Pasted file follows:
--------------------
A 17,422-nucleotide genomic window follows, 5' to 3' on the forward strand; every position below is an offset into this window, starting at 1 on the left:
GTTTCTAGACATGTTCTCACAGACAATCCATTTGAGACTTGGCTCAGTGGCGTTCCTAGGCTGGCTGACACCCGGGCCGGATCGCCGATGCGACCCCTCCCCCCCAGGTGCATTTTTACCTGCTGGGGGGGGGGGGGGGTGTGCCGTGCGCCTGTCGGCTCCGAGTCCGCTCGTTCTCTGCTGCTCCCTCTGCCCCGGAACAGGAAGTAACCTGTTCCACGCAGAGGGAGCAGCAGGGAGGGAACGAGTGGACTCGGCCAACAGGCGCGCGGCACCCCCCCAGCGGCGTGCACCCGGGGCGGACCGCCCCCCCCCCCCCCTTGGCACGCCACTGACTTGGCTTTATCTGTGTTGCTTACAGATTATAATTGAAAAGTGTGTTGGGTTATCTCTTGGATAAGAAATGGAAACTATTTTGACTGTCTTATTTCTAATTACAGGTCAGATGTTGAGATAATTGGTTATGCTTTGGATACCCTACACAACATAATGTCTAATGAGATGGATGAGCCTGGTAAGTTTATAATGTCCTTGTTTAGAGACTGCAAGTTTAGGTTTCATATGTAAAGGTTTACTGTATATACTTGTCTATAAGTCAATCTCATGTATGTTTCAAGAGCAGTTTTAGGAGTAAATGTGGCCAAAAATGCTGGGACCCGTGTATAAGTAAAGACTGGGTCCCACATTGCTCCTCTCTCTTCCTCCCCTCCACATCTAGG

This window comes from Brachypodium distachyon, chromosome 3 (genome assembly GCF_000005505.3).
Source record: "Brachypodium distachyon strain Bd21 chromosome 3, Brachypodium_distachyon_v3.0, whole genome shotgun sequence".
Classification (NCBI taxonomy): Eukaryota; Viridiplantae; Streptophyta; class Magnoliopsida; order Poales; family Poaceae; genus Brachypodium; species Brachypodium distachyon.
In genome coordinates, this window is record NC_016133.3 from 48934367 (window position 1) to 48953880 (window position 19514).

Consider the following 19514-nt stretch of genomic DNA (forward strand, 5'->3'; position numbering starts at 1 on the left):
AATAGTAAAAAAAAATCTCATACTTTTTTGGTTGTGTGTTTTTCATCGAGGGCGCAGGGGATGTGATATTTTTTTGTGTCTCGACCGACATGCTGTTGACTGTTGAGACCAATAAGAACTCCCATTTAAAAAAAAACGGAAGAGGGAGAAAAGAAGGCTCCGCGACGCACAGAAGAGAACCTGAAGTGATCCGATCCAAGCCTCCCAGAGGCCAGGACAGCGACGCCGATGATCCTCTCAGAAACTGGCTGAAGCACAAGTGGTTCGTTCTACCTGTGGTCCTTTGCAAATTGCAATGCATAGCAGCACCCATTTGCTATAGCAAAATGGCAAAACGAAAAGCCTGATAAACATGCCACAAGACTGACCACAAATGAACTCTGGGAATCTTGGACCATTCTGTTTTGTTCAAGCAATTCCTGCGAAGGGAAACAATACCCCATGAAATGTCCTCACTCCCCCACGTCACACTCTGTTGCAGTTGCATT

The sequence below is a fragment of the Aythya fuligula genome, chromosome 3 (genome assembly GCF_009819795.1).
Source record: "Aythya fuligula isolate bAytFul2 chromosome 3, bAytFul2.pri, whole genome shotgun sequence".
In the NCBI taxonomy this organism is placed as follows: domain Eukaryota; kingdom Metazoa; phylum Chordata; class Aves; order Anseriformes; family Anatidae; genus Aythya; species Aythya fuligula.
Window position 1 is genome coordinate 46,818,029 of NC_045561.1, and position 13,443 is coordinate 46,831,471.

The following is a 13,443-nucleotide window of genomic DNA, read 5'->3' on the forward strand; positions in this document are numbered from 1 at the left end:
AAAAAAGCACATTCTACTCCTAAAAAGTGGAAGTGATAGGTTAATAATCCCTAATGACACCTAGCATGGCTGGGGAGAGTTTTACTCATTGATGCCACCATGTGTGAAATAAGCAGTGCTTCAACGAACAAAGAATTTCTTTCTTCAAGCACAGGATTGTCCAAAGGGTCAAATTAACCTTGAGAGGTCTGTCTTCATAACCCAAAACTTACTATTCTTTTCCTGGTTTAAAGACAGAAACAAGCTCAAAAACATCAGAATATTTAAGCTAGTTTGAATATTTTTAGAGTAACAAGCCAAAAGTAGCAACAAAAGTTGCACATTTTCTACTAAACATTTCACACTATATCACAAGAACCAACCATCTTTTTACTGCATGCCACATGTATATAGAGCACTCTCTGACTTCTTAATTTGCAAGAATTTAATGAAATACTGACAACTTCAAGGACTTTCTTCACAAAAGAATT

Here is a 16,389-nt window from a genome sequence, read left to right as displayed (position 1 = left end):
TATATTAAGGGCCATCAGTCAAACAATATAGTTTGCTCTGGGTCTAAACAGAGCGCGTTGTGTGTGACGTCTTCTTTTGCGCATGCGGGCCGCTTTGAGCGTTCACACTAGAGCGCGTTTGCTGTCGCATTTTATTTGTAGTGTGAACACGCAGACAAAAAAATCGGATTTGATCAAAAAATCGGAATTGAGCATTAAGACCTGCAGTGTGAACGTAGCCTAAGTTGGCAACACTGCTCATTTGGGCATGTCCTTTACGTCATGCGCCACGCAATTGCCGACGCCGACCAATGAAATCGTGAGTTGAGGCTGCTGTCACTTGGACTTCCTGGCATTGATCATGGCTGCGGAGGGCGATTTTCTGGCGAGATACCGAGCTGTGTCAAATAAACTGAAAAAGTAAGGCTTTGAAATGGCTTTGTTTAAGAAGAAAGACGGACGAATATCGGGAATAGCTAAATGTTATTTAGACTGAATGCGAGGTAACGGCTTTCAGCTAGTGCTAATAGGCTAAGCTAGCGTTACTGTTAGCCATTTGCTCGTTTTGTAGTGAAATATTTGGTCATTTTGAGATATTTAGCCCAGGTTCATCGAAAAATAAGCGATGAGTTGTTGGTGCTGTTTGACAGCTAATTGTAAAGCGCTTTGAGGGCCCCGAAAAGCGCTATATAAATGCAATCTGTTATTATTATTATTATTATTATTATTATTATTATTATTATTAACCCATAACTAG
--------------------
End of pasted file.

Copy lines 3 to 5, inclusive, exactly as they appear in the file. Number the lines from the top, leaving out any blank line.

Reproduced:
This window comes from Brachypodium distachyon, chromosome 3 (genome assembly GCF_000005505.3).
Source record: "Brachypodium distachyon strain Bd21 chromosome 3, Brachypodium_distachyon_v3.0, whole genome shotgun sequence".
Classification (NCBI taxonomy): Eukaryota; Viridiplantae; Streptophyta; class Magnoliopsida; order Poales; family Poaceae; genus Brachypodium; species Brachypodium distachyon.